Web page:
roman architecture arch aqueduct

Caption: Aqueducts made the expansion of the Roman empire possible. Image sorce

By the end of the third century, Rome was served by 11 aqueducts, with some 800 km of artificial water courses in total. This transformed the way that civilisations operated, freeing citizens from a dependency on agriculture and allowing them to explore art, politics, engineering, and many of the other industries that set the Roman Empire apart from other civilizations.

BRIDGES

Caption: Roman bridges like Alcántara Bridge over the Tagus River in Spain facilitated transport throughout their vast empire. Image source

The invention and widespread use of aqueducts could not have happened without the construction of bridges, many of which are still standing thousands of years later. One of the most beautiful example is the Alcántara Bridge over the Tagus River in Spain, constructed in 106 AD under the rule of Emperor Trajan. It even features an inscription that reads, ‘I have built a bridge which will last forever,’ and to his credit that statement is still accurate.

SEWERS

Though less celebrated throughout history, the construction of a sewer system was vital to urban life. Built from previously-used open drains and canals, the Cloaca Maxima was used throughout the entire existence of both the Republic and the Empire, with parts of it still used to this day. Part of the appeal of the Roman Empire was the cleaner and healthier life its inhabitants lived, thanks in no small part to an intricate and ingenious sewer system; a fact that would be helpful in placating conquered communities.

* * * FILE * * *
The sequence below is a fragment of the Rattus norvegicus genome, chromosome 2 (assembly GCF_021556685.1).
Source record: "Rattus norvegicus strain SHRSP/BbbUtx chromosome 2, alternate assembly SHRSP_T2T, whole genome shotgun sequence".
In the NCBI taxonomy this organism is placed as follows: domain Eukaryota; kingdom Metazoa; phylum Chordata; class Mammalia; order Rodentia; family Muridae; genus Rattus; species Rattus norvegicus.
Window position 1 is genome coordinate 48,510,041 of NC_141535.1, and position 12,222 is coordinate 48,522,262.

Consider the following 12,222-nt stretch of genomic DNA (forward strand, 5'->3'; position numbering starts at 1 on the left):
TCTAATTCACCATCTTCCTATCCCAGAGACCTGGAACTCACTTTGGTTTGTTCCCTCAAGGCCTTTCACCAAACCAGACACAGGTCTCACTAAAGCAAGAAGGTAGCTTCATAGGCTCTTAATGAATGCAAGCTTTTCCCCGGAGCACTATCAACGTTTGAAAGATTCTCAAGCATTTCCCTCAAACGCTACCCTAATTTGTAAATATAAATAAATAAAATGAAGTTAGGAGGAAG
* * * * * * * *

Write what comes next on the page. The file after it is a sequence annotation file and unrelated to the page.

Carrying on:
ROADS

 roman architecture roads

Roman architecture introduced the vast network of roads that connect countries all across the empire like this one still in tact in Libya. Image source

Last but by no means least is Rome’s impressive network of roads. The Appian Way was the first major paved road constructed in the mid-fourth century BCE. It linked Rome to Brindisi and even included a 1 km-long tunnel to connect to an important naval base.

5. Roman architecture relied heavily on concrete

roman architecture concrete stadium colosseum

The discovery of concrete made much of Roman architecture possible. Image source

The Roman’s discovery of a rudimentary version of concrete is what made these architectural feats possible. In fact, Roman concrete is fairly similar to modern-day Portland cement, created by mixing a dry aggregate with a mortar that would take up water and then harden. This revolutionary material gave Roman architecture huge flexibility in form and never-before-seen strength and durability.